He was cooperative from the beginning, and progressed nicely doing therapy.
His strong anticipation and belief that he wouldn’t do well at social interactions and in social events became a self-fulfilling prophecy, and his belief came true: he didn’t do well.If your beliefs are strong that you will NOT do well, then it is likely you will not do well.Therefore, thoughts, beliefs, and emotions need to be changed.I’ll stumble around and choke up...I’ll blurt out the rest of my message so fast I’m afraid they won’t understand me. At times when he felt he simply had to go to these social events, Jim was very ill-at-ease, never knew what to say, and felt the silences that occurred in conversation were his fault for being so backward.Sometimes I have to repeat myself and that is excruciatingly embarrassing........" Jim felt great humiliation and embarrassment about this afterwards: he couldn’t even make a telephone call to a stranger without getting extremely anxious and giving himself away. He knew he made everyone else uncomfortable and ill-at-ease.Years earlier, Jim had worked at a small, locally-owned record and tape store, where he knew the owner and felt a part of the family. After a day full of this pressure, anxiety and negative thinking, Jim would leave work feeling fatigued, tired, and defeated.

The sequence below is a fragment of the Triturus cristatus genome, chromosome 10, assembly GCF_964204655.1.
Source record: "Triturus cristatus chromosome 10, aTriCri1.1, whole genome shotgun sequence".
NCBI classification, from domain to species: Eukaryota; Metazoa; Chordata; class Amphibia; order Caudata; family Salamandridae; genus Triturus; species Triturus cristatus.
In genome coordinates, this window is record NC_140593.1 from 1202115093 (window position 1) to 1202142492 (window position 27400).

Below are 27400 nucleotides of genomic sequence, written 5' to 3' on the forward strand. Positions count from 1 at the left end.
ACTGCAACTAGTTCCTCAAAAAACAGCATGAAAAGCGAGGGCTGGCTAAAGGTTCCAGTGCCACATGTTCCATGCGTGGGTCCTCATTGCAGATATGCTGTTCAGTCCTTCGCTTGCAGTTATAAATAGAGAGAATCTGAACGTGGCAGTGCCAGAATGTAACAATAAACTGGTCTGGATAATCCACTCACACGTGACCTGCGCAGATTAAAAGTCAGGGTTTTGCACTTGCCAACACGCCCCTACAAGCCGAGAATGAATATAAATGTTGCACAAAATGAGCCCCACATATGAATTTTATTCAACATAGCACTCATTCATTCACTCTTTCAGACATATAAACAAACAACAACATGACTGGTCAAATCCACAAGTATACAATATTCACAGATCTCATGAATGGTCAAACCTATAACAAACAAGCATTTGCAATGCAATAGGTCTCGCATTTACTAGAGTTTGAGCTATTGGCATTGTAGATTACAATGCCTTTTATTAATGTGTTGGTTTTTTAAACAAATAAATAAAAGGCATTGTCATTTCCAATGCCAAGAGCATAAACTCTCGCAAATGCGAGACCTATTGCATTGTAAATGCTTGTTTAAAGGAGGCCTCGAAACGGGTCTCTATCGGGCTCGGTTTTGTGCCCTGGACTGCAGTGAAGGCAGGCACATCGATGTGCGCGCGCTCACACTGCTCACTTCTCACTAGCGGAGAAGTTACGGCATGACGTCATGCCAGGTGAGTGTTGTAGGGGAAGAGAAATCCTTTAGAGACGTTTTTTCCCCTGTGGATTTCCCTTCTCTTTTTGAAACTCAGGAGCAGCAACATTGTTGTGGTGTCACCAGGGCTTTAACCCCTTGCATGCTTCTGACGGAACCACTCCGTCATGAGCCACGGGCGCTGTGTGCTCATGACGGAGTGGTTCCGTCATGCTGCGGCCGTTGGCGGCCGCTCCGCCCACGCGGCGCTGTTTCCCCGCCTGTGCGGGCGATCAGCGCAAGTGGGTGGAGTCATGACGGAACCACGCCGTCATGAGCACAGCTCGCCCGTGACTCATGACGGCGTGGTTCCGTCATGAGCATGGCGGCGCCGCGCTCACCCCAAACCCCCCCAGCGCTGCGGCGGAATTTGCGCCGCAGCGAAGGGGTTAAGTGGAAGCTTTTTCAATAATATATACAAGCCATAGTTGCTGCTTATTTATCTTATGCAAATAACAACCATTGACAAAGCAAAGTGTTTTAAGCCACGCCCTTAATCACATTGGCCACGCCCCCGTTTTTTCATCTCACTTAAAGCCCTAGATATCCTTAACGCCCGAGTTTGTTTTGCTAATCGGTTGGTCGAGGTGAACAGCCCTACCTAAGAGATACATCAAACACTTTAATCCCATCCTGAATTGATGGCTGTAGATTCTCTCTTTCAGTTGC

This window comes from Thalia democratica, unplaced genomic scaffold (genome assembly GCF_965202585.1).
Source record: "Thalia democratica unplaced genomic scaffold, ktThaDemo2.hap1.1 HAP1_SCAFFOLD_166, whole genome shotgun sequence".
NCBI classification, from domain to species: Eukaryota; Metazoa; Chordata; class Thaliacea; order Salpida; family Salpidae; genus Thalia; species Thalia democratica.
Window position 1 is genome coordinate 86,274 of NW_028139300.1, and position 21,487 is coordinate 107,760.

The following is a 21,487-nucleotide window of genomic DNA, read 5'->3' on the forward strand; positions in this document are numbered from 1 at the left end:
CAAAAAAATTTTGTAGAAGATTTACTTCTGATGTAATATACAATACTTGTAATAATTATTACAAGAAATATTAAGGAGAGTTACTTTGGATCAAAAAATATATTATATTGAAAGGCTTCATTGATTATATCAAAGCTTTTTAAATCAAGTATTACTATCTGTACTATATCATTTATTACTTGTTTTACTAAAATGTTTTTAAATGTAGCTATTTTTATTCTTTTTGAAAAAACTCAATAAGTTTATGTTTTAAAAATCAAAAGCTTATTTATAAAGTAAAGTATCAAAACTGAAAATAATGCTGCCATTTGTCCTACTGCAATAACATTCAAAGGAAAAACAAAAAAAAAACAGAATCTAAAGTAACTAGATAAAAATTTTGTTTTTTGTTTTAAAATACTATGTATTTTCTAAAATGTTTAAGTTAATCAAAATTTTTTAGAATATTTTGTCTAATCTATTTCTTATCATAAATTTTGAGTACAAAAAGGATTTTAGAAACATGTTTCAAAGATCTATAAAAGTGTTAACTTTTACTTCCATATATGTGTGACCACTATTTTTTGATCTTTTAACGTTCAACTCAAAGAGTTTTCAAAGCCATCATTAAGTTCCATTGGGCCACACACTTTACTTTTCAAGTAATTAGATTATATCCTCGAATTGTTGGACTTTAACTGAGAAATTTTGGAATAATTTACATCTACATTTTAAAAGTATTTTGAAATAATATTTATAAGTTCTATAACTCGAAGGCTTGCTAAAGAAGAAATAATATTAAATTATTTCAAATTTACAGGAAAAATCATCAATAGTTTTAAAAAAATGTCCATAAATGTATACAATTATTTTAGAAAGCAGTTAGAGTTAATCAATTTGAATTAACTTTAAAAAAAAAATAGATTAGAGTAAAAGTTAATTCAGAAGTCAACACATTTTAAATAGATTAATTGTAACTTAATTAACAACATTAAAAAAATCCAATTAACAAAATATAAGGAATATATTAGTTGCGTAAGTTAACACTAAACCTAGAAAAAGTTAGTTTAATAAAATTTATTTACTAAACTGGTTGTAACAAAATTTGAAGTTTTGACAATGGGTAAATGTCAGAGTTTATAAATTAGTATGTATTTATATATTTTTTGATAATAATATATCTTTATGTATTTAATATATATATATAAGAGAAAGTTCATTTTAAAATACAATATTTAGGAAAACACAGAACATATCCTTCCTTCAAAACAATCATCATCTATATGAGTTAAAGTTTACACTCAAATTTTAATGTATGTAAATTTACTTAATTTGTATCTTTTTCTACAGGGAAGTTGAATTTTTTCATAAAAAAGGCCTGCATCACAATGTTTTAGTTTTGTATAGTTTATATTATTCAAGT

The business was slow and manageable and he never found himself on display in front of lines of people. Meanwhile, his wife, being naturally sociable and vocal, continually enabled Jim not to have to deal with any social situations. At home, she answered the telephone and made all the calls out.
He could trace his shyness to boyhood and his social anxiety to his teenage years.
He had married a girl he knew well from high school and had almost no other dating history.
Unusual in this situation is that Jim’s wife remained loyal to him, understood his problem to some extent, and even seemed to enjoy her role as the family’s "social director".
The more and more she did for Jim, the more and more he could avoid.
He and his wife, Lesley, had three children, two girls and a boy.